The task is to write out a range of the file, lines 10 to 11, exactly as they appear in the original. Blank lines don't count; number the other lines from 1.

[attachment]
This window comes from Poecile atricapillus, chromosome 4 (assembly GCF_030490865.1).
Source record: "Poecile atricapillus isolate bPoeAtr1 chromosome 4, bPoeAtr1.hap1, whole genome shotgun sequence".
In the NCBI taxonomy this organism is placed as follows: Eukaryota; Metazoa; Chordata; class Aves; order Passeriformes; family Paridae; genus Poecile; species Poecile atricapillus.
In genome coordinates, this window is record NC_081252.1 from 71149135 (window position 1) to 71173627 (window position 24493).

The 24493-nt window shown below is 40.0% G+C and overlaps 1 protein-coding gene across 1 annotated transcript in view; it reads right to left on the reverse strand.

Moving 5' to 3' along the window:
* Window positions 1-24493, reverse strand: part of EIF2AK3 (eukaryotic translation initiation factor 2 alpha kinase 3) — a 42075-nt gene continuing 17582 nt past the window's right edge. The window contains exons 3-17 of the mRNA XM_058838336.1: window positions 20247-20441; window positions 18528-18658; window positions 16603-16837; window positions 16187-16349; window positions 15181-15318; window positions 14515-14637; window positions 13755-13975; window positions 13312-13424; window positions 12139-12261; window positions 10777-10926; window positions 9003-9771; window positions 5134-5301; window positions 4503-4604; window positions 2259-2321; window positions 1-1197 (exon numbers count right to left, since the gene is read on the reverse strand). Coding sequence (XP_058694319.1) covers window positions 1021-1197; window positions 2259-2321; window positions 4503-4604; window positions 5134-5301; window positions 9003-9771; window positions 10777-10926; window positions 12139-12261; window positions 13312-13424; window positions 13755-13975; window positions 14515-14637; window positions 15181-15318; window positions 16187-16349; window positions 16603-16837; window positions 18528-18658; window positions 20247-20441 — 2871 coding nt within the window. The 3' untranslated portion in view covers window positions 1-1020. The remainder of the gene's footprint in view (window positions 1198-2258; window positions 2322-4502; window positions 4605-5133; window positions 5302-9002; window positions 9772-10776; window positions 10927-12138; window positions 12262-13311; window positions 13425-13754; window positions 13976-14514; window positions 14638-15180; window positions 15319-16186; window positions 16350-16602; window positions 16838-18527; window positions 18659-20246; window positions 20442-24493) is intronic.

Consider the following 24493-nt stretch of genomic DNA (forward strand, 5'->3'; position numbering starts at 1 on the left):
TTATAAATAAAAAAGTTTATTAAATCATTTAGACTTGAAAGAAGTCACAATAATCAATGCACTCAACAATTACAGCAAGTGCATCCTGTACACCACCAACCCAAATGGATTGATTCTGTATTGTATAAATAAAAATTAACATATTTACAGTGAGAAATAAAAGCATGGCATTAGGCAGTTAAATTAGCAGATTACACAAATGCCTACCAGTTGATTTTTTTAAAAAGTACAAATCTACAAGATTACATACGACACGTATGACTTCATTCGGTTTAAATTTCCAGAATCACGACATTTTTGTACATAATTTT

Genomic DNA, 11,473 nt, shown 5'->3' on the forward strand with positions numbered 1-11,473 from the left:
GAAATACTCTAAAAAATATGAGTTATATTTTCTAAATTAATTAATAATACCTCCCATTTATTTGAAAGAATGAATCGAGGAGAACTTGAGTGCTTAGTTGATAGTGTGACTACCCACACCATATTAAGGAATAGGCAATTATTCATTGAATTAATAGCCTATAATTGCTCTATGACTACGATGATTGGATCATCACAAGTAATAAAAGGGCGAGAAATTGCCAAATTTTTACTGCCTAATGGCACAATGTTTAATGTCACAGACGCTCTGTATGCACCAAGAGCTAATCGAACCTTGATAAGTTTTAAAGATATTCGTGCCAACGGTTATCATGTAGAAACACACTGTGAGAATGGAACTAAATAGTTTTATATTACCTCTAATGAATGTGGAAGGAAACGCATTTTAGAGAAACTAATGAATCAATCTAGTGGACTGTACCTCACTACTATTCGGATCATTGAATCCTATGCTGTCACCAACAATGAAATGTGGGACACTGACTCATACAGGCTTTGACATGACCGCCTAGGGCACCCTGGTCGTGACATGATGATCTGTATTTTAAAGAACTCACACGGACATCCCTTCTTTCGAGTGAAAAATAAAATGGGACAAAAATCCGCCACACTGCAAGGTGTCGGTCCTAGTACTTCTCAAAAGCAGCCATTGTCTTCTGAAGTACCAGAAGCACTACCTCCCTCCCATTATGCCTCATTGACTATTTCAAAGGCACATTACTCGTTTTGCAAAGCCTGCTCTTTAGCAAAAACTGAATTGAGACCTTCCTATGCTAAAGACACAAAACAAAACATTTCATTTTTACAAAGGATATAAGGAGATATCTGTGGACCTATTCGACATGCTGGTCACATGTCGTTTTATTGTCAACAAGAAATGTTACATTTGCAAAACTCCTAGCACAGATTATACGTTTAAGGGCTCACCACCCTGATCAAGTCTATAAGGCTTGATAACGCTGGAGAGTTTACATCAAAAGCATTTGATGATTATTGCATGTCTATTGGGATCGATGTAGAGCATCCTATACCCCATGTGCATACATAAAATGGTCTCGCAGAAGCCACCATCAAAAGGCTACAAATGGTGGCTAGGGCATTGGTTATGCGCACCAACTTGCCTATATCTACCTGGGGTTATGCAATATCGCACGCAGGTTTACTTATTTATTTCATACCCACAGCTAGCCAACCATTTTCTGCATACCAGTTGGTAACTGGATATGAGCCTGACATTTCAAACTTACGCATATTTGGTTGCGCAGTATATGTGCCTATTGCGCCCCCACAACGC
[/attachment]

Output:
Genomic DNA, 11,473 nt, shown 5'->3' on the forward strand with positions numbered 1-11,473 from the left:
GAAATACTCTAAAAAATATGAGTTATATTTTCTAAATTAATTAATAATACCTCCCATTTATTTGAAAGAATGAATCGAGGAGAACTTGAGTGCTTAGTTGATAGTGTGACTACCCACACCATATTAAGGAATAGGCAATTATTCATTGAATTAATAGCCTATAATTGCTCTATGACTACGATGATTGGATCATCACAAGTAATAAAAGGGCGAGAAATTGCCAAATTTTTACTGCCTAATGGCACAATGTTTAATGTCACAGACGCTCTGTATGCACCAAGAGCTAATCGAACCTTGATAAGTTTTAAAGATATTCGTGCCAACGGTTATCATGTAGAAACACACTGTGAGAATGGAACTAAATAGTTTTATATTACCTCTAATGAATGTGGAAGGAAACGCATTTTAGAGAAACTAATGAATCAATCTAGTGGACTGTACCTCACTACTATTCGGATCATTGAATCCTATGCTGTCACCAACAATGAAATGTGGGACACTGACTCATACAGGCTTTGACATGACCGCCTAGGGCACCCTGGTCGTGACATGATGATCTGTATTTTAAAGAACTCACACGGACATCCCTTCTTTCGAGTGAAAAATAAAATGGGACAAAAATCCGCCACACTGCAAGGTGTCGGTCCTAGTACTTCTCAAAAGCAGCCATTGTCTTCTGAAGTACCAGAAGCACTACCTCCCTCCCATTATGCCTCATTGACTATTTCAAAGGCACATTACTCGTTTTGCAAAGCCTGCTCTTTAGCAAAAACTGAATTGAGACCTTCCTATGCTAAAGACACAAAACAAAACATTTCATTTTTACAAAGGATATAAGGAGATATCTGTGGACCTATTCGACATGCTGGTCACATGTCGTTTTATTGTCAACAAGAAATGTTACATTTGCAAAACTCCTAGCACAGATTATACGTTTAAGGGCTCACCACCCTGATCAAGTCTATAAGGCTTGATAACGCTGGAGAGTTTACATCAAAAGCATTTGATGATTATTGCATGTCTATTGGGATCGATGTAGAGCATCCTATACCCCATGTGCATACATAAAATGGTCTCGCAGAAGCCACCATCAAAAGGCTACAAATGGTGGCTAGGGCATTGGTTATGCGCACCAACTTGCCTATATCTACCTGGGGTTATGCAATATCGCACGCAGGTTTACTTATTTATTTCATACCCACAGCTAGCCAACCATTTTCTGCATACCAGTTGGTAACTGGATATGAGCCTGACATTTCAAACTTACGCATATTTGGTTGCGCAGTATATGTGCCTATTGCGCCCCCACAACGC